Book Review – The Man in the Water – Ali Sparkes

41f9YtSdjbL._BO1,204,203,200_Well now, this review is a little over due as I finished reading The Man in the Water on the 16th Dec. That was last year!!! The book took me 2 days to read and 2 weeks to get round to writing a review. I have read and reviewed Tuesdays with Morrie since then, and am probably going to finish Love all the people today if I have any choice in the matter.

The Man in the Water is a young adult book that successfully tells a strong story simply. The book is set in Jersey and follows a family on holiday. It has two main plot lines. One concerns the man in the water that uses some of Jersey’s war history to tell a well realised ghost story. It’s a bit spooky without being over to top for the target audience. The second story arc is about the family and relations with their holiday neighbours. It touches on class divides and some related themes, but to maintain my ethos of not giving away the plot in my reviews I won’t give any further detail 🙂 Suffice to say that the two main arcs come together very successfully at the end.

This book was written by Ali Sparkes for charity. I described some of the background and about the charity when I announced that I would read it. All proceeds from the sale of the book are going to help a very worthy cause ( Paediatric Intensive Care Unit at Southampton General Hospital.) I know that a huge amount of work went into creating, editing and publishing the book by everyone who was closely involved. I have shamelessly plugged this book a bit on twitter to see if my HUGE influence could contribute in some way to sales before Christmas. I’m sure that orders flooded in, but in one (or two) last ditch attempt(s), I’m sure you know a young reader who has some Christmas money or an Amazon voucher burning a hole in their pocket? This would be a very good use of their money from both a literary and charitable angle.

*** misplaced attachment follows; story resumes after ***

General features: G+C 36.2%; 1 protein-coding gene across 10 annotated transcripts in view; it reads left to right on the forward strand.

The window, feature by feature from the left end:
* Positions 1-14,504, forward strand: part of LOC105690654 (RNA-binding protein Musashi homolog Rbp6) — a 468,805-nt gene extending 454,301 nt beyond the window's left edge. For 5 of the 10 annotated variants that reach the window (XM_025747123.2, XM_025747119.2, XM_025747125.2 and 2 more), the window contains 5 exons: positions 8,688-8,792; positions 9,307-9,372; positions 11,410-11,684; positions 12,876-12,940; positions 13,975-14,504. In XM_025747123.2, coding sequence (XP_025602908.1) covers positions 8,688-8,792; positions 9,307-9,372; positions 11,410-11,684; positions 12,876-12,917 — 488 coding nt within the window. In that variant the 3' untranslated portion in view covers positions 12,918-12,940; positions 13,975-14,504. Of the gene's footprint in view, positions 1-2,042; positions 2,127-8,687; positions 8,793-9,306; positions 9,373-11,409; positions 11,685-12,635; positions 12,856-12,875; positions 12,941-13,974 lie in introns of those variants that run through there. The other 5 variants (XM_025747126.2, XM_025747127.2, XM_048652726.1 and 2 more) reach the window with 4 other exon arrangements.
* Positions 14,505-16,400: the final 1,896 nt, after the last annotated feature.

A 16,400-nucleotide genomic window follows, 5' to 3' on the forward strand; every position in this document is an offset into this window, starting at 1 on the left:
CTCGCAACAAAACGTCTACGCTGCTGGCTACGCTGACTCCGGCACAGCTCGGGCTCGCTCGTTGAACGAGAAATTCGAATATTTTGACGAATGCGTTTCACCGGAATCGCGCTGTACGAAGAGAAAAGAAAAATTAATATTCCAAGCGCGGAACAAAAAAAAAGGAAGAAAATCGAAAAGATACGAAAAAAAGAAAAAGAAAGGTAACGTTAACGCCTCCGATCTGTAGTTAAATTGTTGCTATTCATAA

In conclusion, this is a very good book (did I mention that?) I enjoyed it, and I know that young readers will like it even more. Go buy it!

Rating 8/10

Link to The Man in the Water at Amazon (because it isn’t on goodreads and unusually I want you to buy this one!)


Quick Next Book – The Man in the Water by Ali Sparkes

I have a couple of friends (you know who you are) who are involved in a charity called The group is raising funds for the Paediatric Intensive Care Unit at Southampton General Hospital in the UK. One of the ways that the group is raising funds for this very important facility is via the sale of a special book. Ahhh, a book, a book, ooooh, I see why your blogging about this now!!

41f9YtSdjbL._BO1,204,203,200_The book’s author, Ali Sparkes, became a patron of the charity and wrote the book for the winning bidder at one of the charity’s events. ALL proceeds from the book go directly to the charity. So I saw my friend out in the cold a couple of weekends ago, at a Christmas Fayre selling the book. I hadn’t even thought about it before, but I offered to introduce you (my multitude of loyal followers) to the book to see if we could push some sales and do some good for the charity. I also already own the book as my son bought it so I am allowed to read it under The Rules 🙂